Dr. Jeff Kane: Slow down, then rest
I often find myself driving behind the slowest car in the county. At the same time, the maniac behind me is leaning on his horn while nudging my bumper.
To some extent, we’re all fast movers, but I hadn’t registered that till I slowed down. If I putter along at a steady 55 on the freeway, other drivers curse me for holding up traffic, and I worry that a cop will stop me for going only the speed limit.
Fast is everywhere. Fast food, instant coffee, instant replay, instant loan approval, Instagram, the ten-minute news cycle. When’s the last movie preview you saw that featured scenes longer than two seconds? We even prize the double-timing we call multitasking.
We’re a rushed culture. We learn early to hit the road running. Deliberately planning for speed, we routinely pack too much in. The most common cell phone message is, “I’m running a little late, Honey.”
An alien anthropologist might diagnose us with Hurry Disease. Imagine a billboard depicting people sweatily overwrought, and captioned “HD, the silent killer. Won’t you contribute to vanquish this scourge?”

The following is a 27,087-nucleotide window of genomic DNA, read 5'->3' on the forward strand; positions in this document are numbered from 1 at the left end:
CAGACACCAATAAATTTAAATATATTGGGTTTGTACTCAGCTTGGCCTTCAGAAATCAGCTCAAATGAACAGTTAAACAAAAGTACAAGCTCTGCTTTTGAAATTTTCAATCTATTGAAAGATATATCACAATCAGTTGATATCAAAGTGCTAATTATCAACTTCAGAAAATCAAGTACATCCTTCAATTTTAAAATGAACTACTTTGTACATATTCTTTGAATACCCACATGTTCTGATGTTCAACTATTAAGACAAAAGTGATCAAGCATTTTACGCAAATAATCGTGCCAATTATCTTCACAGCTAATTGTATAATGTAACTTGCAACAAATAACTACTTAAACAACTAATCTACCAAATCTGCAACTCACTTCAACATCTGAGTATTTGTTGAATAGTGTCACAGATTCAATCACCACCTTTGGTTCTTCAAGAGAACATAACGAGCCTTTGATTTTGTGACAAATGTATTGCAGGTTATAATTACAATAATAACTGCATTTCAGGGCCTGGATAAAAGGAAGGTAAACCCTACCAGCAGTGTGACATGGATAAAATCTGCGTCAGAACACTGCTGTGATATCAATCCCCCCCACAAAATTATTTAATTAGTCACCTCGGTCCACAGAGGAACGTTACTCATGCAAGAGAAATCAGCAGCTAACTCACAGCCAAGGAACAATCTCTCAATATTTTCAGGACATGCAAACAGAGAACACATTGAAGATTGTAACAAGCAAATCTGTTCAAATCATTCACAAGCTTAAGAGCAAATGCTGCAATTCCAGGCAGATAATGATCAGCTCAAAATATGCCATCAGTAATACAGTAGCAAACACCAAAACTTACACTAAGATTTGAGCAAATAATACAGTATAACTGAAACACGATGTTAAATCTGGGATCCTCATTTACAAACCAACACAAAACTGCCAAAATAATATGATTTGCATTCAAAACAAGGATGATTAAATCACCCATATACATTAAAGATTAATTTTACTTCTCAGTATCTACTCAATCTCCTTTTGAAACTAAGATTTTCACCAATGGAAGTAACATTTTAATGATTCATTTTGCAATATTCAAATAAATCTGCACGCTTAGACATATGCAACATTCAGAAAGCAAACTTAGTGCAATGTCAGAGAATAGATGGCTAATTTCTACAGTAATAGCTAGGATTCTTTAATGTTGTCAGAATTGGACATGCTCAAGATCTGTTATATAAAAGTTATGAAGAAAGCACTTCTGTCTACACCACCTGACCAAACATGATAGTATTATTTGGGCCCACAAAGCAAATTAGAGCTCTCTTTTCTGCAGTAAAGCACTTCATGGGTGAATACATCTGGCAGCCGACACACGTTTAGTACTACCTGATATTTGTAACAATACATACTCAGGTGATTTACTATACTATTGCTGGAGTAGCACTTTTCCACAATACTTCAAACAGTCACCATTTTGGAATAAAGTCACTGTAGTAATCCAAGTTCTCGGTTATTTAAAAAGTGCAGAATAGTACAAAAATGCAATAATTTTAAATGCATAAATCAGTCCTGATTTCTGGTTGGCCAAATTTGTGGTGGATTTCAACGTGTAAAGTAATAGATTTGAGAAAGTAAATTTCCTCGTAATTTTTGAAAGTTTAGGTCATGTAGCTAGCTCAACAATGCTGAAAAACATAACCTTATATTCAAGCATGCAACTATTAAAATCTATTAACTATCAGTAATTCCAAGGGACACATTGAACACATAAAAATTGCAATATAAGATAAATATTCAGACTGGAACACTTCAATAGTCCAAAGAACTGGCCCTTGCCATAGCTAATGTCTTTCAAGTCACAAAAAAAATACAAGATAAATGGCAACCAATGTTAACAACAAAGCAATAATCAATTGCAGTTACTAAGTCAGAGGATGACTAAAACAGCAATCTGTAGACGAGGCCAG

But really, it’s less a disease than a choice. We hurry because we unconsciously choose to act that way, conforming to the social tempo we inherited.
Yet we know obsessive speed isn’t healthy. Doctors daily advise patients that they need to slow down because their rate of life is slowly killing them, generating high blood pressure and other disorders. How many traffic tragedies come from excessive speed? Most of my own injuries result from moving to my next project prematurely.
Fortunately, nature has a cheap and harmless remedy for HD. At a certain age you notice that your body’s stiffened a bit, so it can’t move quickly anymore. That can feel like a dark cloud, but it has a silver lining. I’ve learned, for example, that going slowly means I see more. Instead of driving through our town, whipping scenery past my eyes, I walk more, taking my sweet time. Heading nowhere, I sit on every bench. I greet passing friends and visitors, and learn something from each one. I notice subtle changes in surroundings, appreciate details anew, and enjoy more thinking time.
And I wonder: what did all my prior velocity achieve? Did I want to get everything done ASAP so I could finally relax? If so, why didn’t I simply relax then? When I ask people that kind of question, many reply, “Yeah, I know I should slow down, but I just can’t.” Of course we can’t— until we get determined, and then we can.
Jeff Kane is a physician and writer in Nevada City.
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